There’s something about Mellow Pages that’s just a little hard to wrap around your head. On its face, it’s a pretty simple endeavor: two guys took a studio space in Bushwick and put a few books up on the wall. Before they knew it, more and more books were added based on a “ten book loan” membership model. For the price of that loan, members are welcome to use the space to sit quietly and read or work. Add a few reading events, and writing workshops at night, and you’ve got Mellow Pages: a free-of-cost reading room/creative space in Bushwick. The thing of it is, places like Mellow Pages usually just don’t exist in New York City, in a place where people pay and pay for the privilege of being near culture, culture that rarely comes completely devoid of a price. You can look as hard as you want for the hidden price of entry to Mellow Pages, but you won’t find it.
“We like to promote non capitalistically the stuff we enjoy.”
The free-of-cost offerings are threefold. First off, it’s workspace. For all the talk of “Coffices” or “Co-Working Spaces,” many of which charge half of what most people pay in rent around here, Mellow Pages has free coffee and free WiFi.
“Even if you go to a coffee shop and just work without buying anything, you’re an asshole. This is a place where you are welcome without having to consume things,” says co-founder Jacob Perkins
Events at Mellow Pages consist of writing workshops such as the weekly “Words After War” writing group for war veterans, as well as readings. The readings are free and often feature heavy hitters of the literary world, like the Halloween reading with Southern literary upstart Scott McClanahan, and Lindsay Hunter, author of the new story collection Don’t Kiss Me. Both are personal favorites of the Mellow Pages team.
Of course, Mellow Pages is also a library, but not just any library. While futurists have predicted the fall of big box bookstores in the digital age, many believe smaller bookstores will thrive because of consumers’ desire for curation. Though Perkins and co-founder Matt Nelson stay away from the word “curate,” they do enjoy recommending their favorite books to fellow members.
It’s an odd comparison that only works with regard to quality of selection, but in that sense, Mellow Pages excels like the Williamsburg thrift giant Beacon’s Closet. Because of the assumption that locals have good taste in clothes as well as a voracious desire for more and newer clothes, Beacon’s Closet stays stocked with a treasure trove of quality goods. At Mellow Pages the same is true, minus the buying and selling. It’s full of good books because members love books. However, the books members loan to the library can be taken back at any time.
“It’s a true loan,” Perkins says.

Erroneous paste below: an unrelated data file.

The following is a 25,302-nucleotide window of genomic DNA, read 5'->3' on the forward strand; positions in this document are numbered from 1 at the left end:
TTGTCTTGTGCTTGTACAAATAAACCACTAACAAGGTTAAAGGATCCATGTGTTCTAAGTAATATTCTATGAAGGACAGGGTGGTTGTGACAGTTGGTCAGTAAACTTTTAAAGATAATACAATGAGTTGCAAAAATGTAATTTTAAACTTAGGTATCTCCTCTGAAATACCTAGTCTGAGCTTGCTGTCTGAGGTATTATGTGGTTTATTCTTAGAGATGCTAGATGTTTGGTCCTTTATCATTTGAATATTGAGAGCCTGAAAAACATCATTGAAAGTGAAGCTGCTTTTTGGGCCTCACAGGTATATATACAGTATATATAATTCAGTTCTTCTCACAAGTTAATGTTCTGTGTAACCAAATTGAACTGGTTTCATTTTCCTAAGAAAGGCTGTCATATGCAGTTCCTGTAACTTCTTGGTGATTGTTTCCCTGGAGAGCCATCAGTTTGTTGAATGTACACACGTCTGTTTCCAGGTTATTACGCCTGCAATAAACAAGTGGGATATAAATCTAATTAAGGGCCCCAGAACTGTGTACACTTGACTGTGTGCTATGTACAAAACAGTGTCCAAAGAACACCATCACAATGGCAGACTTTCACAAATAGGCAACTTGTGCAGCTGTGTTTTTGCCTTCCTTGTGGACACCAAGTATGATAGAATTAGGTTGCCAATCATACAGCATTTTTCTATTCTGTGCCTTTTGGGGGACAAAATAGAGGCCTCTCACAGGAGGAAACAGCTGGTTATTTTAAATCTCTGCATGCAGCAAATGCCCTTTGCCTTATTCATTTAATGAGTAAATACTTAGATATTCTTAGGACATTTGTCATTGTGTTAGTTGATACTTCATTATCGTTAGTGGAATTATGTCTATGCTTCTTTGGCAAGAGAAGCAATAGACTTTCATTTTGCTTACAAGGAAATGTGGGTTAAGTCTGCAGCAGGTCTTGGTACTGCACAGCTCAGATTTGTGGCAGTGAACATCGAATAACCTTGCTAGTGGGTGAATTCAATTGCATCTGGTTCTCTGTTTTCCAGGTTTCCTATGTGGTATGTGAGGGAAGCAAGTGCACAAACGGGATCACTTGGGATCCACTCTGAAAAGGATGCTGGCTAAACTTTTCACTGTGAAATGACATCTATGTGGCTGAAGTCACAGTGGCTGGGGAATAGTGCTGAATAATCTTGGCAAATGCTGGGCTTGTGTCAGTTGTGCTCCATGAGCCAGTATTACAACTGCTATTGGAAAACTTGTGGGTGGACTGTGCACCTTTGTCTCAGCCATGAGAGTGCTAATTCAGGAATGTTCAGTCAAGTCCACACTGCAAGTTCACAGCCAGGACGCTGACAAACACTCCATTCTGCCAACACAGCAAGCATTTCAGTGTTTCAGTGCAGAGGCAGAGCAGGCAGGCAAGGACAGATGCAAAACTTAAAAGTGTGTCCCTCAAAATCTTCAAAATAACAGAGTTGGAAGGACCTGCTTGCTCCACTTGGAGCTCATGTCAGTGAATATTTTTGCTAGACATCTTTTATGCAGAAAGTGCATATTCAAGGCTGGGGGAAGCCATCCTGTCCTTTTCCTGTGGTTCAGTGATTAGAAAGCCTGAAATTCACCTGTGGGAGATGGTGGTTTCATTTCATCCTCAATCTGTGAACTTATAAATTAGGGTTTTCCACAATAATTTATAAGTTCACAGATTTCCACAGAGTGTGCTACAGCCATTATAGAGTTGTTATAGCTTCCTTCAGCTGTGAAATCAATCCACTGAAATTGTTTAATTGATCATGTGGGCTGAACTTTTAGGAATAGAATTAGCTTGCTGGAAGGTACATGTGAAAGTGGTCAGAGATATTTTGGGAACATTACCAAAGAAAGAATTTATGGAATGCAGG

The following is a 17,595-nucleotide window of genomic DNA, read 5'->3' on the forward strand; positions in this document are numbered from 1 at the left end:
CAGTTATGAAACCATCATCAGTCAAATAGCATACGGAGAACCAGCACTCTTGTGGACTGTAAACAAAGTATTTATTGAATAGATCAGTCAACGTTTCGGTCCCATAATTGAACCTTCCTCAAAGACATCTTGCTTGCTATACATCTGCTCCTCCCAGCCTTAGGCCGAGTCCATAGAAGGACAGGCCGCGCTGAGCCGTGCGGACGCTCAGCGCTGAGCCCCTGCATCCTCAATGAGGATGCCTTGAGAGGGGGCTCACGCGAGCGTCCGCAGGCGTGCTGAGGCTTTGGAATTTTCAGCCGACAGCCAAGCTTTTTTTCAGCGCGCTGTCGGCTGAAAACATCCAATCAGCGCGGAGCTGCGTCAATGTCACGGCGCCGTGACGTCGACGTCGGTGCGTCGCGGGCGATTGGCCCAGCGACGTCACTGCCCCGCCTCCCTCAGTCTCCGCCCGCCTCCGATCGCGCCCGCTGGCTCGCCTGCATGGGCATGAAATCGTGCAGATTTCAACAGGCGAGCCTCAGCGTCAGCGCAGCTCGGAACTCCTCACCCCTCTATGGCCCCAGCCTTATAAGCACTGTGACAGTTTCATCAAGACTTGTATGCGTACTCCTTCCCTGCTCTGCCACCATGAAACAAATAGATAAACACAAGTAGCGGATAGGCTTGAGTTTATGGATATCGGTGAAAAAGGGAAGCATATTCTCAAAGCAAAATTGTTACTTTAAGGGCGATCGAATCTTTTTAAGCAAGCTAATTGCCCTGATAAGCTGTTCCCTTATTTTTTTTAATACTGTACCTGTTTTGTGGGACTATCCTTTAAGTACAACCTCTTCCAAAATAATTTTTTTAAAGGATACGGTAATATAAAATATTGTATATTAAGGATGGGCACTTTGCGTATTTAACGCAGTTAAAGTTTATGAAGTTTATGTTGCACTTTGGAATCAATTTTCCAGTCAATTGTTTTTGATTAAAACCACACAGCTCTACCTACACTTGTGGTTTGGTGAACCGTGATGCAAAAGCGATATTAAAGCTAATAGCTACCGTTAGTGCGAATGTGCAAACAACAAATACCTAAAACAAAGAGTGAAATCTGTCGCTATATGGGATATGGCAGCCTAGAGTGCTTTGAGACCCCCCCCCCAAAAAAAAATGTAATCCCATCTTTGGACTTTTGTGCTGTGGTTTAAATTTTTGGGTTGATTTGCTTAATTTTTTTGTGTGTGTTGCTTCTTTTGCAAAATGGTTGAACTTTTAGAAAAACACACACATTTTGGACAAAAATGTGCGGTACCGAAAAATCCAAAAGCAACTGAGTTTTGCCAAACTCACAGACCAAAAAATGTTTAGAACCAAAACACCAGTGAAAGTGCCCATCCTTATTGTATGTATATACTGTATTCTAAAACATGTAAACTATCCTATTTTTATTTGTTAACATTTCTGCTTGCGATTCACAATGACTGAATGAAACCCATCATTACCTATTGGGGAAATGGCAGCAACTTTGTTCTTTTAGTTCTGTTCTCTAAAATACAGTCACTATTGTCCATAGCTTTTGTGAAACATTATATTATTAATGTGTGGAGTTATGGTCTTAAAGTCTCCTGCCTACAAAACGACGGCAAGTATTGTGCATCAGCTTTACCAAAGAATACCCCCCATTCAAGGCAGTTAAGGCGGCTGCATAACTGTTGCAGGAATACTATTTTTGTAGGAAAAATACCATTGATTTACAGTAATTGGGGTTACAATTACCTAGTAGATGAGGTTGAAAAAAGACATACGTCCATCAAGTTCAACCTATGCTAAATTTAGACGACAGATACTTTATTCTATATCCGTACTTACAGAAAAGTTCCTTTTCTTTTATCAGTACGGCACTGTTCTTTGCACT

Furthermore, Mellow Pages functions as meeting place, a conversational hub for those who, in a world of quick-cut distractions and marathon DVR weekends, still flock to the written word.
“Conversation is a big part of what goes on in here. It’s not even conversation Matt and I are having with people, but people talking about books and saying, oh have you read this? We like to promote non capitalistically the stuff we enjoy.”
When asked whether Mellow Pages is an anti-capitalist organization, Perkins replies calmly, “I don’t know who isn’t.”
Included in the library are books across the spectrum, from major publishers and indies alike. However, Mellow Pages seeks out and promotes authors from indie houses or those who are self-published, many of whom regularly send
“The real driving force is that we get to see people come in and pull a book off the wall that they’ve only seen on a computer screen. There’s a level of joy and excitement that is amazing to provide,” says Nelson.
Yet, the existence of Mellow Pages remains something of an anomaly, if not an enigma. If you ask Perkins or Nelson about it, they don’t seem worried. They might even be likely to tell you, “That’s why we’re Mellow Pages.”
Mellow Pages has recently launched an Indie-Go-Go campaign to raise more money so they can survive and expand. Up until now, the space has been supported with money from Nelson and Perkins’ pockets. It began in a small studio at 56 Bogart Street in Bushwick. On a gamble the co-founders moved into a larger space in the same building this past July. To cover their rent and keep the space, they’ve launched the campaign.
“So far we’ve financed the project out of pocket, and it was fine because we were still trying it out and there was no risk because it was already Jacob’s studio built into his budget for the year. Based on the large positive reaction to what we’re doing, we decided to go bigger, to see what was possible,” says Nelson.
Still, most people don’t believe that stuff like this can exist in this city. As the writer of this piece, I hardly believed it. Interviewing Perkins and Nelson, I found myself waiting for the catch, the grant, the benefactor, or the money from the city—the something that keeps them alive. It turned out that “something” was a kind of idealistic, perhaps quixotic, passion you rarely see in your adult life.
It’s what sucks about growing up. Perhaps Mellow Pages is a literary Neverland. If that sounds like something you’d like to keep in your neighborhood, donations can be made at the following URL http://www.indiegogo.com/projects/mellow-pages-library.
Mellow Pages Library
56 Bogart Street